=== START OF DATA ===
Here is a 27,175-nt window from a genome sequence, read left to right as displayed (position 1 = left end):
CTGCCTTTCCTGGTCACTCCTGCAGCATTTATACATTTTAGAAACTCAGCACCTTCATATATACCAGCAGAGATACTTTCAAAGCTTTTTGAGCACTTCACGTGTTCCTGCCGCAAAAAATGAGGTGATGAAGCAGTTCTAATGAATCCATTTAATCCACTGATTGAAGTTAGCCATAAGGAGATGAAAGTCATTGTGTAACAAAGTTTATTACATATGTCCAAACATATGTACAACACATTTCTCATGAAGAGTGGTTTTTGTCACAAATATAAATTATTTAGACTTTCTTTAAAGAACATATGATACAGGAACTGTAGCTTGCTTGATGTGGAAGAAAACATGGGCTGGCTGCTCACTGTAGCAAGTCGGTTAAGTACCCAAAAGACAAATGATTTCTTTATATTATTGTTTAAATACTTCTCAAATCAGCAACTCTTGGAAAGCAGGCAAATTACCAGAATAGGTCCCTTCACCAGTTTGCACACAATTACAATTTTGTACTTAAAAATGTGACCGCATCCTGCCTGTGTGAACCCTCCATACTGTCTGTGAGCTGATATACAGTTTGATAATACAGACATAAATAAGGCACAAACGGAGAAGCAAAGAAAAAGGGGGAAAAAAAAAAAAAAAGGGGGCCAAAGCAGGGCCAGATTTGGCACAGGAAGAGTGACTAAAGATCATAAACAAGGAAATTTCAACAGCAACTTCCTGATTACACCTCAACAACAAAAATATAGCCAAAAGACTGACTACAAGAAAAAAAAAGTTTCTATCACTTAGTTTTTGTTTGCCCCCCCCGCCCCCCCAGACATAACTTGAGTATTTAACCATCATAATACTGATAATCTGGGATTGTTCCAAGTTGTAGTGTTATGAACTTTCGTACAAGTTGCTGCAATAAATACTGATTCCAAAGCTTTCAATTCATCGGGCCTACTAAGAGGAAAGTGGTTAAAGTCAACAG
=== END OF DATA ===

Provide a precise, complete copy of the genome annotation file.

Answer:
Here is a 27,175-nt window from a genome sequence, read left to right as displayed (position 1 = left end):
CTGCCTTTCCTGGTCACTCCTGCAGCATTTATACATTTTAGAAACTCAGCACCTTCATATATACCAGCAGAGATACTTTCAAAGCTTTTTGAGCACTTCACGTGTTCCTGCCGCAAAAAATGAGGTGATGAAGCAGTTCTAATGAATCCATTTAATCCACTGATTGAAGTTAGCCATAAGGAGATGAAAGTCATTGTGTAACAAAGTTTATTACATATGTCCAAACATATGTACAACACATTTCTCATGAAGAGTGGTTTTTGTCACAAATATAAATTATTTAGACTTTCTTTAAAGAACATATGATACAGGAACTGTAGCTTGCTTGATGTGGAAGAAAACATGGGCTGGCTGCTCACTGTAGCAAGTCGGTTAAGTACCCAAAAGACAAATGATTTCTTTATATTATTGTTTAAATACTTCTCAAATCAGCAACTCTTGGAAAGCAGGCAAATTACCAGAATAGGTCCCTTCACCAGTTTGCACACAATTACAATTTTGTACTTAAAAATGTGACCGCATCCTGCCTGTGTGAACCCTCCATACTGTCTGTGAGCTGATATACAGTTTGATAATACAGACATAAATAAGGCACAAACGGAGAAGCAAAGAAAAAGGGGGAAAAAAAAAAAAAAAGGGGGCCAAAGCAGGGCCAGATTTGGCACAGGAAGAGTGACTAAAGATCATAAACAAGGAAATTTCAACAGCAACTTCCTGATTACACCTCAACAACAAAAATATAGCCAAAAGACTGACTACAAGAAAAAAAAAGTTTCTATCACTTAGTTTTTGTTTGCCCCCCCCGCCCCCCCAGACATAACTTGAGTATTTAACCATCATAATACTGATAATCTGGGATTGTTCCAAGTTGTAGTGTTATGAACTTTCGTACAAGTTGCTGCAATAAATACTGATTCCAAAGCTTTCAATTCATCGGGCCTACTAAGAGGAAAGTGGTTAAAGTCAACAG